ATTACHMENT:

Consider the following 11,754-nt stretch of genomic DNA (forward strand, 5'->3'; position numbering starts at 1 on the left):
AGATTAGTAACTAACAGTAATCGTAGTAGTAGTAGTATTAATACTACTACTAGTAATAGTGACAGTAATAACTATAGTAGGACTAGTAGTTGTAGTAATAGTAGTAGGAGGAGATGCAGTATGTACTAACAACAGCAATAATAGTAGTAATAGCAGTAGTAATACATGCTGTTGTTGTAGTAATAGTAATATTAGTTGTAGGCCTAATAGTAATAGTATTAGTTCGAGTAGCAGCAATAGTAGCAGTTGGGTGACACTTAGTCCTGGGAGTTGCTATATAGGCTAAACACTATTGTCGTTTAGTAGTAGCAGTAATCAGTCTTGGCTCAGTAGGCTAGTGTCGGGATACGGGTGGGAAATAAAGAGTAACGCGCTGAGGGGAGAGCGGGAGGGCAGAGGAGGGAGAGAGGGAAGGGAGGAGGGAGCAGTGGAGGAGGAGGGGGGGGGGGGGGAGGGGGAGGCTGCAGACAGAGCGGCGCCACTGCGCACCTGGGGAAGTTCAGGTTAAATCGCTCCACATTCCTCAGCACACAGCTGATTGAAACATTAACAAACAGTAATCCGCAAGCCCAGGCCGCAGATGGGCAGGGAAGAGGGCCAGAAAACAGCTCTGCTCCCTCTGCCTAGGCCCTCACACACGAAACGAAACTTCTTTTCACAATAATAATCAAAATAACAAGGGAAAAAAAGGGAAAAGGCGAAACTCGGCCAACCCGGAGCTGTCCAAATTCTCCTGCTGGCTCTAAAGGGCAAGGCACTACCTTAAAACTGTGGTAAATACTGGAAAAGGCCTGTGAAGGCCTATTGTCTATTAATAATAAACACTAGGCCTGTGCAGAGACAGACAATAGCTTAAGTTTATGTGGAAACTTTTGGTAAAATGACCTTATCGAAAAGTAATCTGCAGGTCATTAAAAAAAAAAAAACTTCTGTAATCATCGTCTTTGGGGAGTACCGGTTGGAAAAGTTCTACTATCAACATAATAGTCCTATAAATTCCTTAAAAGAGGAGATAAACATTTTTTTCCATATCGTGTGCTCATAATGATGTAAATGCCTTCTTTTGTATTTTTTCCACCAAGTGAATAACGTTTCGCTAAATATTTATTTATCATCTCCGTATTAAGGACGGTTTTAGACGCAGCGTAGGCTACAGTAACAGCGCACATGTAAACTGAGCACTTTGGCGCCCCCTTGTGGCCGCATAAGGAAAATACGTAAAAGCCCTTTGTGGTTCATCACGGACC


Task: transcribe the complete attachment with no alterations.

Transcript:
Consider the following 11,754-nt stretch of genomic DNA (forward strand, 5'->3'; position numbering starts at 1 on the left):
AGATTAGTAACTAACAGTAATCGTAGTAGTAGTAGTATTAATACTACTACTAGTAATAGTGACAGTAATAACTATAGTAGGACTAGTAGTTGTAGTAATAGTAGTAGGAGGAGATGCAGTATGTACTAACAACAGCAATAATAGTAGTAATAGCAGTAGTAATACATGCTGTTGTTGTAGTAATAGTAATATTAGTTGTAGGCCTAATAGTAATAGTATTAGTTCGAGTAGCAGCAATAGTAGCAGTTGGGTGACACTTAGTCCTGGGAGTTGCTATATAGGCTAAACACTATTGTCGTTTAGTAGTAGCAGTAATCAGTCTTGGCTCAGTAGGCTAGTGTCGGGATACGGGTGGGAAATAAAGAGTAACGCGCTGAGGGGAGAGCGGGAGGGCAGAGGAGGGAGAGAGGGAAGGGAGGAGGGAGCAGTGGAGGAGGAGGGGGGGGGGGGGGAGGGGGAGGCTGCAGACAGAGCGGCGCCACTGCGCACCTGGGGAAGTTCAGGTTAAATCGCTCCACATTCCTCAGCACACAGCTGATTGAAACATTAACAAACAGTAATCCGCAAGCCCAGGCCGCAGATGGGCAGGGAAGAGGGCCAGAAAACAGCTCTGCTCCCTCTGCCTAGGCCCTCACACACGAAACGAAACTTCTTTTCACAATAATAATCAAAATAACAAGGGAAAAAAAGGGAAAAGGCGAAACTCGGCCAACCCGGAGCTGTCCAAATTCTCCTGCTGGCTCTAAAGGGCAAGGCACTACCTTAAAACTGTGGTAAATACTGGAAAAGGCCTGTGAAGGCCTATTGTCTATTAATAATAAACACTAGGCCTGTGCAGAGACAGACAATAGCTTAAGTTTATGTGGAAACTTTTGGTAAAATGACCTTATCGAAAAGTAATCTGCAGGTCATTAAAAAAAAAAAAACTTCTGTAATCATCGTCTTTGGGGAGTACCGGTTGGAAAAGTTCTACTATCAACATAATAGTCCTATAAATTCCTTAAAAGAGGAGATAAACATTTTTTTCCATATCGTGTGCTCATAATGATGTAAATGCCTTCTTTTGTATTTTTTCCACCAAGTGAATAACGTTTCGCTAAATATTTATTTATCATCTCCGTATTAAGGACGGTTTTAGACGCAGCGTAGGCTACAGTAACAGCGCACATGTAAACTGAGCACTTTGGCGCCCCCTTGTGGCCGCATAAGGAAAATACGTAAAAGCCCTTTGTGGTTCATCACGGACC